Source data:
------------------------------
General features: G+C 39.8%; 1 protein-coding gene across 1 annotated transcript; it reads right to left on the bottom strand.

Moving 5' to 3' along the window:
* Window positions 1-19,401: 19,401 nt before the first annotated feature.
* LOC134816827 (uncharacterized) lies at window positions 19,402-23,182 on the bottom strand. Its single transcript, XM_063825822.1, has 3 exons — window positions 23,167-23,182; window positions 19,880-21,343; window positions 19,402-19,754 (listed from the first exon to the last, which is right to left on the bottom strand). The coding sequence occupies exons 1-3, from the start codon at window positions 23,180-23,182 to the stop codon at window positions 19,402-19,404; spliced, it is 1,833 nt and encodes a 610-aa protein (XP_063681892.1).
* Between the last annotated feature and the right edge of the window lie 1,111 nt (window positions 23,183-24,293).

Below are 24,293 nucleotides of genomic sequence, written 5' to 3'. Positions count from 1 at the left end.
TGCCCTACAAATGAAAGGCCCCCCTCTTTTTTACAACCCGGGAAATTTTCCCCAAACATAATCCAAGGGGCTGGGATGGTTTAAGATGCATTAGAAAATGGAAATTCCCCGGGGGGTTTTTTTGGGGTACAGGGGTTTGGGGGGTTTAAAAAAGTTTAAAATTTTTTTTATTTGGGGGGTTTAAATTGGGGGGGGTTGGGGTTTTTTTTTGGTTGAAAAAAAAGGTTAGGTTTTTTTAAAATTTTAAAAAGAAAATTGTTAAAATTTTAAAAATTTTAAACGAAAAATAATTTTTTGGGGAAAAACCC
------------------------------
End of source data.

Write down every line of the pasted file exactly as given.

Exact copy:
General features: G+C 39.8%; 1 protein-coding gene across 1 annotated transcript; it reads right to left on the bottom strand.

Moving 5' to 3' along the window:
* Window positions 1-19,401: 19,401 nt before the first annotated feature.
* LOC134816827 (uncharacterized) lies at window positions 19,402-23,182 on the bottom strand. Its single transcript, XM_063825822.1, has 3 exons — window positions 23,167-23,182; window positions 19,880-21,343; window positions 19,402-19,754 (listed from the first exon to the last, which is right to left on the bottom strand). The coding sequence occupies exons 1-3, from the start codon at window positions 23,180-23,182 to the stop codon at window positions 19,402-19,404; spliced, it is 1,833 nt and encodes a 610-aa protein (XP_063681892.1).
* Between the last annotated feature and the right edge of the window lie 1,111 nt (window positions 23,183-24,293).

Below are 24,293 nucleotides of genomic sequence, written 5' to 3'. Positions count from 1 at the left end.
TGCCCTACAAATGAAAGGCCCCCCTCTTTTTTACAACCCGGGAAATTTTCCCCAAACATAATCCAAGGGGCTGGGATGGTTTAAGATGCATTAGAAAATGGAAATTCCCCGGGGGGTTTTTTTGGGGTACAGGGGTTTGGGGGGTTTAAAAAAGTTTAAAATTTTTTTTATTTGGGGGGTTTAAATTGGGGGGGGTTGGGGTTTTTTTTTGGTTGAAAAAAAAGGTTAGGTTTTTTTAAAATTTTAAAAAGAAAATTGTTAAAATTTTAAAAATTTTAAACGAAAAATAATTTTTTGGGGAAAAACCC